Methods: In this prospective, observational cohort study (NCT01360398), patients with COPD aged 40–85 years underwent sputum sampling monthly and at exacerbation for detection of bacteria and viruses. Results are presented for subjects in the full cohort, followed for one year. Interactions between exacerbation occurrence and pathogens were investigated by generalised estimating equation and stratified conditional logistic regression analyses.

Findings: The mean exacerbation rate per patient year was 3.04 (95% CI 2.63–3.50). At AECOPD, the most common bacterial species were non-typeable Haemophilus influenzae (NTHi) and Moraxella catarrhalis, and the most common virus was rhinovirus. Logistic regression analyses (culture bacterial detection) showed significant odds ratio (OR) for AECOPD occurrence when M. catarrhalis was detected regardless of season (5.09 [95% CI 2.76–9.41]). When NTHi was detected, the increased risk of exacerbation was greater in high season (October–March, OR 3.04 [1.80–5.13]) than low season (OR 1.22 [0.68–2.22]). Bacterial and viral coinfection was more frequent at exacerbation (24.9%) than stable state (8.6%). A significant interaction was detected between NTHi and rhinovirus presence and AECOPD risk (OR 5.18 [1.92–13.99]; p=0.031).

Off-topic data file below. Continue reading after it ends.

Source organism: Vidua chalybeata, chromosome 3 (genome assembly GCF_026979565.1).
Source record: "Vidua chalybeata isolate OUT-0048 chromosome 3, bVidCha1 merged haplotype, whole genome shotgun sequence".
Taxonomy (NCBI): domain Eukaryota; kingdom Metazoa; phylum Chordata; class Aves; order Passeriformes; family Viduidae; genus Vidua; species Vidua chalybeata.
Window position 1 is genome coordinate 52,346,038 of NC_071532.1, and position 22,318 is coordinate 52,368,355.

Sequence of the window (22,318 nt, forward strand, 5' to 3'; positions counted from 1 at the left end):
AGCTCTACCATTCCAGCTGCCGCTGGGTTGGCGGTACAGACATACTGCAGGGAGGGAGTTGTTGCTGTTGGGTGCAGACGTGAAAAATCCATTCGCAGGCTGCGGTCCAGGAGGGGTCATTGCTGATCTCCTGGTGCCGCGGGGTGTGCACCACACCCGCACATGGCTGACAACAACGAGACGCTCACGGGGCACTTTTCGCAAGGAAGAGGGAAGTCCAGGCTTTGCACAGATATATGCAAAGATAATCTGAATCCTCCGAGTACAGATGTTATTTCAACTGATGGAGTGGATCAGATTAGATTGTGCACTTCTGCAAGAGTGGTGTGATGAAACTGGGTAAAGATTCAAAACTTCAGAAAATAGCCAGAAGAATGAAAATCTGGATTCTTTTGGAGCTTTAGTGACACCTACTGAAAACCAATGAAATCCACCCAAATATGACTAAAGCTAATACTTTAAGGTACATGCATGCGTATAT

Conclusions: AECOPD aetiology varies with season. Rises in incidence in winter may be driven by increased pathogen presence as well as an interaction between NTHi airway infection and effects of viral infection.

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Accepted/In Press date: 13 March 2017
e-pub ahead of print date: 21 April 2017
Organisations: NIHR Southampton Biomedical Research Centre, Cancer Sciences, NIHR Southampton Respiratory Biomedical Research Unit, Human Development & Health, Clinical & Experimental Sciences

Identifiers

Local EPrints ID: 407344
URI: https://eprints.soton.ac.uk/id/eprint/407344
ISSN: 0040-6376
PURE UUID: 7d3361a0-532a-4f90-9746-d6469bf2b6f9
ORCID for Stuart C. Clarke: ORCID iD orcid.org/0000-0002-7009-1548
ORCID for Karl J. Staples: ORCID iD orcid.org/0000-0003-3844-6457

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Date deposited: 04 Apr 2017 01:03
Last modified: 10 Dec 2019 06:06

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Contributors

Author: Emmanuel Aris
Author: Simon Bourne
Author: Mathieu Peeters
Author: Thierry G. Pascal
Author: Sonia Schoonbroodt
Author: Andrew C. Tuck
Author: Viktoriya Kim
Author: Kristoffer Ostridge
Author: Karl J. Staples ORCID iD
Author: Nicholas Williams
Author: Stephen Wootton
Author: Jeanne-Marie Devaster